We were successfully managed to submit the design document on 3rd of December.

[1] “Google sets labs,” [Online]. Available: http://labs.google.com/sets
[2] “XGoogle,” [Online]. Available: http://www.catonmat.net/blog/python-library-for-google-sets
[3] K. Mhashilkar. “Data Mining Technology,” [Online]. Available: http://www.executionmih.com/data-mining/technology-architecture-application-frontend.php
[4] J. Grzymala-Busse, “Three strategies to rule induction from data with numerical attributes,” presented at the International Workshop on Rough Sets in Knowledge Discovery (RSKD 2003), associated with the European Joint Conferences on Theory and Practice of Software 2003, Warsaw, Poland, April 5–13, 2003.
[5] “Rule Learner,” [Online]. Available: http://openrules.com/RuleLearner.htm

Work done in the period of 6th to 19th of November

During this period my main task was to integrate the converted Drools Rules to the RelEx source code. For that first I just created a Drools State-full Knowledge session which creates the Knowledge Base based on the converted Drools Rules file. At the first debugging time, I got hell of errors, which is some what expected since we had not done any debugging of created Drools rules before that moment. So I started to look into each and every error thrown. Few errors among hundreds of errors are noted below.

Import statement was missing from the drools rules file: I altered the RuleConverter code such that it adds that.
There were lot of typos found in the RelEx2Frame hand written rule file, which mislead our RuleConverter to generate malformed rules: I debugged and edited the hand written rule file as needed.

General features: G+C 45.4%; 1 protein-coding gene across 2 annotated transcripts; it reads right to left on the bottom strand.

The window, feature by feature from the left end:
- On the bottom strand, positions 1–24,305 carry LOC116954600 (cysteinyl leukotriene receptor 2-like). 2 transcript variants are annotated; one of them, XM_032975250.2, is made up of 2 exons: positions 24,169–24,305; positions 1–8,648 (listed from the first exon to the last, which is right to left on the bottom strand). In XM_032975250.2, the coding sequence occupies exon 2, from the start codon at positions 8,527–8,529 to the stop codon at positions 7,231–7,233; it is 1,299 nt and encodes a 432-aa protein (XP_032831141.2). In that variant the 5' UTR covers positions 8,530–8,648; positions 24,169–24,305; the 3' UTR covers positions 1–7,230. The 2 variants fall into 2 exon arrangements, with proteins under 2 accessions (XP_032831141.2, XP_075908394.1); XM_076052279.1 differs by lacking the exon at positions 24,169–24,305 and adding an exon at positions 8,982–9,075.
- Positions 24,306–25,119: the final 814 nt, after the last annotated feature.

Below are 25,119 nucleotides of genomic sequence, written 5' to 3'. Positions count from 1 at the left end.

Once I made the Drools to create the KnowledgeBase successfully, I started to debug the methods used inside the Drools rules which were implemented by Danaja and Nisansa. They didn't have a way to debug there method earlier, so we expected few bugs from those methods. I found few bugs in one of the methods (which is the tricky method), and successfully fixed those bugs, and got the rules to work.
Then I found out that currently we were not outputting the given sentence related output but only the rule. So I went ahead and implemented that functionality. It needed few changes in the Drools rules file (i.e. RuleConverter) and also in few methods in the RelEx2Frame. While doing this I observed that the 'then' part of the rule is not get executed suddenly after the activation of a rule. I had a discussion about this behaviour in Rules Users List mailing list and got to know the following:
“ In the rete algorithm the agenda is a list of activated rules who's actions are eligible to fire. The "first" one on the list is selected, it's action is fired, and the agenda might change as a result. "First" is in quotes because the agenda list is sorted by conflict resolution rules.”
So I altered the code a bit such that it solves this issue as well.

I did few tests with the new Rule Engine, and found out it takes ages (10-15mins) to display the resulted frame outputs. I raised this issue in front of my group mates and made the point that a possible approach of caching which I have seen in few mailing list discussions.

Further I edited the existing RelEx build.xml file such that it adds necessary Drools related executables to the classpath before compiling the source code.

We had few discussions on preparing the design document as well, again Chamilka took the lead and cooperated with others and divided separate parts among four of us.